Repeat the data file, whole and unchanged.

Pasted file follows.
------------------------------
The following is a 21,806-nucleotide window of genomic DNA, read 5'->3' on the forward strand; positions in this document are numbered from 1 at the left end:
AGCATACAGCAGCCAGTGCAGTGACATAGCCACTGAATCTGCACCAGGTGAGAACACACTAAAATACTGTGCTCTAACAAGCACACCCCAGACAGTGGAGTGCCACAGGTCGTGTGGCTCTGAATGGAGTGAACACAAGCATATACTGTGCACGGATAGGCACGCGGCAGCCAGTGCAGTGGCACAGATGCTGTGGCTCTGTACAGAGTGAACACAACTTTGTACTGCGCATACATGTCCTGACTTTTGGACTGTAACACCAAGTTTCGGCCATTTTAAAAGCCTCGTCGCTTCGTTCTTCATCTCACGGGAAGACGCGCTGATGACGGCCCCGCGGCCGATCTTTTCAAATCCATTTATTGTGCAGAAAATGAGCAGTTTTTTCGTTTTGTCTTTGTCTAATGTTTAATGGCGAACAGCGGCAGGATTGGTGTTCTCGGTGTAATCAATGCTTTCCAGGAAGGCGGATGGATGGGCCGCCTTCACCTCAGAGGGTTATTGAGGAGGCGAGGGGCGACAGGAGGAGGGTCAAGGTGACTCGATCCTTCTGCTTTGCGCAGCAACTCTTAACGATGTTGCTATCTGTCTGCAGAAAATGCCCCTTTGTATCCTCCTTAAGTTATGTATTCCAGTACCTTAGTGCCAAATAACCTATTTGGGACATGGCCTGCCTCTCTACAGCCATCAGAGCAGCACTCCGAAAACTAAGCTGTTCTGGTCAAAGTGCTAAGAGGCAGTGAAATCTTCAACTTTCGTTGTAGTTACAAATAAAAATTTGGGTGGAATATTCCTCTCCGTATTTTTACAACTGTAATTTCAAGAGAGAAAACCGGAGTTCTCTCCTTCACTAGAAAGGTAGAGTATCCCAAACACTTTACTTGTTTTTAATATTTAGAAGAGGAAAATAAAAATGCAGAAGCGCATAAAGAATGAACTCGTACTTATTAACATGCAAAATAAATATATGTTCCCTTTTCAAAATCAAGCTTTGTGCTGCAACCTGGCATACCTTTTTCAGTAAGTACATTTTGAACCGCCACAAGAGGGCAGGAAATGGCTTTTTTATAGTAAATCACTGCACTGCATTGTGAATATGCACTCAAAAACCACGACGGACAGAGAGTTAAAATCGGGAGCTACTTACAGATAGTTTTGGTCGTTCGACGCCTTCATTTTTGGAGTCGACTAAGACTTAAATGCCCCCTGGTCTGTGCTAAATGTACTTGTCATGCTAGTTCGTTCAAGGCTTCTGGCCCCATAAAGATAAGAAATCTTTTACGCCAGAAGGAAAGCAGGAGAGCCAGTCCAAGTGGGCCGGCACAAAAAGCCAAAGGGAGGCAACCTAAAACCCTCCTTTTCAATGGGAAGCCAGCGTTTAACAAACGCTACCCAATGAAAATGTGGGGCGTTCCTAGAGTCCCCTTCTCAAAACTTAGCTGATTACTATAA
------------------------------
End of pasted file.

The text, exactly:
The following is a 21,806-nucleotide window of genomic DNA, read 5'->3' on the forward strand; positions in this document are numbered from 1 at the left end:
AGCATACAGCAGCCAGTGCAGTGACATAGCCACTGAATCTGCACCAGGTGAGAACACACTAAAATACTGTGCTCTAACAAGCACACCCCAGACAGTGGAGTGCCACAGGTCGTGTGGCTCTGAATGGAGTGAACACAAGCATATACTGTGCACGGATAGGCACGCGGCAGCCAGTGCAGTGGCACAGATGCTGTGGCTCTGTACAGAGTGAACACAACTTTGTACTGCGCATACATGTCCTGACTTTTGGACTGTAACACCAAGTTTCGGCCATTTTAAAAGCCTCGTCGCTTCGTTCTTCATCTCACGGGAAGACGCGCTGATGACGGCCCCGCGGCCGATCTTTTCAAATCCATTTATTGTGCAGAAAATGAGCAGTTTTTTCGTTTTGTCTTTGTCTAATGTTTAATGGCGAACAGCGGCAGGATTGGTGTTCTCGGTGTAATCAATGCTTTCCAGGAAGGCGGATGGATGGGCCGCCTTCACCTCAGAGGGTTATTGAGGAGGCGAGGGGCGACAGGAGGAGGGTCAAGGTGACTCGATCCTTCTGCTTTGCGCAGCAACTCTTAACGATGTTGCTATCTGTCTGCAGAAAATGCCCCTTTGTATCCTCCTTAAGTTATGTATTCCAGTACCTTAGTGCCAAATAACCTATTTGGGACATGGCCTGCCTCTCTACAGCCATCAGAGCAGCACTCCGAAAACTAAGCTGTTCTGGTCAAAGTGCTAAGAGGCAGTGAAATCTTCAACTTTCGTTGTAGTTACAAATAAAAATTTGGGTGGAATATTCCTCTCCGTATTTTTACAACTGTAATTTCAAGAGAGAAAACCGGAGTTCTCTCCTTCACTAGAAAGGTAGAGTATCCCAAACACTTTACTTGTTTTTAATATTTAGAAGAGGAAAATAAAAATGCAGAAGCGCATAAAGAATGAACTCGTACTTATTAACATGCAAAATAAATATATGTTCCCTTTTCAAAATCAAGCTTTGTGCTGCAACCTGGCATACCTTTTTCAGTAAGTACATTTTGAACCGCCACAAGAGGGCAGGAAATGGCTTTTTTATAGTAAATCACTGCACTGCATTGTGAATATGCACTCAAAAACCACGACGGACAGAGAGTTAAAATCGGGAGCTACTTACAGATAGTTTTGGTCGTTCGACGCCTTCATTTTTGGAGTCGACTAAGACTTAAATGCCCCCTGGTCTGTGCTAAATGTACTTGTCATGCTAGTTCGTTCAAGGCTTCTGGCCCCATAAAGATAAGAAATCTTTTACGCCAGAAGGAAAGCAGGAGAGCCAGTCCAAGTGGGCCGGCACAAAAAGCCAAAGGGAGGCAACCTAAAACCCTCCTTTTCAATGGGAAGCCAGCGTTTAACAAACGCTACCCAATGAAAATGTGGGGCGTTCCTAGAGTCCCCTTCTCAAAACTTAGCTGATTACTATAA